Transatlantic trade reached an all-time high of 1.2 trillion euro in 2021. The Covid-19 crisis led to a temporary trade contraction: between 2019 and 2020, imports of goods from the United States to the EU fell by 13.6% but in 2021 they increased again by 14.5%. In the same period, the EU’s imports of services  decreased for all main partners except for the United States and Singapore for which they increased.

Imports of goods from the US to the EU have increased significantly over the last decade: from €142 billion (1.29% of EU GDP) in 2010 to €235 billion (1.68% of GDP) in 2019. An increase in imports of goods from the US in absolute terms was recorded in 24 of the 27 member states, while as a percentage of GDP in 20 of the 27 member states.

In Greece, the percentage of US imports of goods in GDP recorded a slight  increase (from 0.63% of GDP in 2010 to 0.67% in 2019), but in terms of value, imports of goods from the US to Greece decreased (from 1.4 billion euros in 2010 to 1.2 in 2019, at constant 2015 prices).

In 2021, the three largest importers of US goods in the EU were Germany (€53.6 billion), the Netherlands (€45.1 billion), and Belgium (€27.5 billion). As a percentage of GDP, Belgium (6%), the Netherlands (5.3%), and Ireland (4.1%) were the most dependent countries on US imports of goods.

In terms of the balance of goods between the EU and the United States, EU had a surplus (167 billion euros) in 2021. More specifically, the EU had trade surpluses in machinery & vehicles (€ 66 billion), chemicals (€ 58 billion), other manufactured goods (€ 48 billion), food & drink (€ 15 billion) and other goods (€ 5 billion). The EU had trade deficits in raw materials (€ 5 billion) and energy (€ 20 billion). The largest surplus was held by Germany followed by Italy and Ireland. Another 20 member states exported more goods to the US than they imported. Greece held a trade surplus with the US of 173 million euros in 2021.

The United States was, by far, the principal origin of extra-EU imports of services, accounting for approximately three tenths (30%) of the EU’s imports. The next highest shares were recorded for the United Kingdom (18 %) and Switzerland (7%). Imports of services from the US to the EU increased significantly in the period 2010-2019 (from 118 to 229 billion euros, and from 1.08% to 1.63% of EU GDP). In terms of value, in 2019 the largest importers of services from the US were Ireland (58.2 billion euros), Germany (43.2 billion), and the Netherlands (36.5 billion). As a percentage of GDP, the share of imports of services from the US increased in 20 Member States, while in absolute terms there was an increase in 26 Member States. Greece is the only country in the EU where the value of imports of services from the US declined (from €2.95 billion in 2010 to just €656 million in 2019, at constant 2015 prices) and their share of GDP decreased (from 1.31 % in 2010 to 0.37% in 2019).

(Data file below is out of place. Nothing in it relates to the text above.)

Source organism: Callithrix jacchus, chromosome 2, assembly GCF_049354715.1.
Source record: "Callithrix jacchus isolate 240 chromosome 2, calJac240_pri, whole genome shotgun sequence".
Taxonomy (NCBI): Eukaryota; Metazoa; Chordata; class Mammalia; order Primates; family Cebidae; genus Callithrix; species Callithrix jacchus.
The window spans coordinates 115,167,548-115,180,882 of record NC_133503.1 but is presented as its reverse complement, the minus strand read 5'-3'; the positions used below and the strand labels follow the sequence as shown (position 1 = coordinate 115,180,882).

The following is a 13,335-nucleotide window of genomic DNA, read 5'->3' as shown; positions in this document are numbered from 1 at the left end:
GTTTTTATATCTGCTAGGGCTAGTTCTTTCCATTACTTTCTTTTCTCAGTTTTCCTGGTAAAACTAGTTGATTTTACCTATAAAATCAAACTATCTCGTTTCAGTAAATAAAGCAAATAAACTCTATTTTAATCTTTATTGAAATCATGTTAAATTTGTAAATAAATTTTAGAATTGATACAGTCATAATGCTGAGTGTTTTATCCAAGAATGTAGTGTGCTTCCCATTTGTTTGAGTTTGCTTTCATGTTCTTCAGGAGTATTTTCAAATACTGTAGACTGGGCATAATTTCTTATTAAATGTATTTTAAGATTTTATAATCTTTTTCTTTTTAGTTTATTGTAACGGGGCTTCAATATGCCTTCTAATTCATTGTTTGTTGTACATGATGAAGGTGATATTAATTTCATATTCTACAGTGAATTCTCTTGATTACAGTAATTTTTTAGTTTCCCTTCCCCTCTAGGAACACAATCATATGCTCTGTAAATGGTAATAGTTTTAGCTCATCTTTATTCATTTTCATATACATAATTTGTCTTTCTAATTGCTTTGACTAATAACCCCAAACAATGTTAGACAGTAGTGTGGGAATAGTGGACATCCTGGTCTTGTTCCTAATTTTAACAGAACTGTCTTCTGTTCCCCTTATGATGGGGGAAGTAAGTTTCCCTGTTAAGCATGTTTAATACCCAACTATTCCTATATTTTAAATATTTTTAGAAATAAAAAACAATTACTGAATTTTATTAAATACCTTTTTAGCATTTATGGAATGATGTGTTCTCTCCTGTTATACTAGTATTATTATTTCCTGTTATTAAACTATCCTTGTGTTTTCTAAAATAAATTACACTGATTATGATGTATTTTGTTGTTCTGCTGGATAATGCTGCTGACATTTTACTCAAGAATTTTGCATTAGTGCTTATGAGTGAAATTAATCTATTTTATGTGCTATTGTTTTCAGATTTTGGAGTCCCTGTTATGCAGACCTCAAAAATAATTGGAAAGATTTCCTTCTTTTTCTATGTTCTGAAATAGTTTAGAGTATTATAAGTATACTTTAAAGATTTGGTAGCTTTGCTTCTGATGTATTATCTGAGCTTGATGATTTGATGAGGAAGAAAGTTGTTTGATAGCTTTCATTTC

In contrast to the trade balance of goods, EU ran a trade deficit for services with the US (€78 billion) in 2020. The largest deficit was held by Ireland (€74 billion), a major importer of financial and other business services from the US. Of the remaining 26 member states five had a trade surplus while 21 had a trade deficit for services.

Greece also held a surplus in the balance of services with the USA in 2020. But the volume of bilateral trade between Greece and the US is relatively small and is decreasing. From a different perspective, there is nowadays room for tightening bilateral trade relations between Greece and the United States.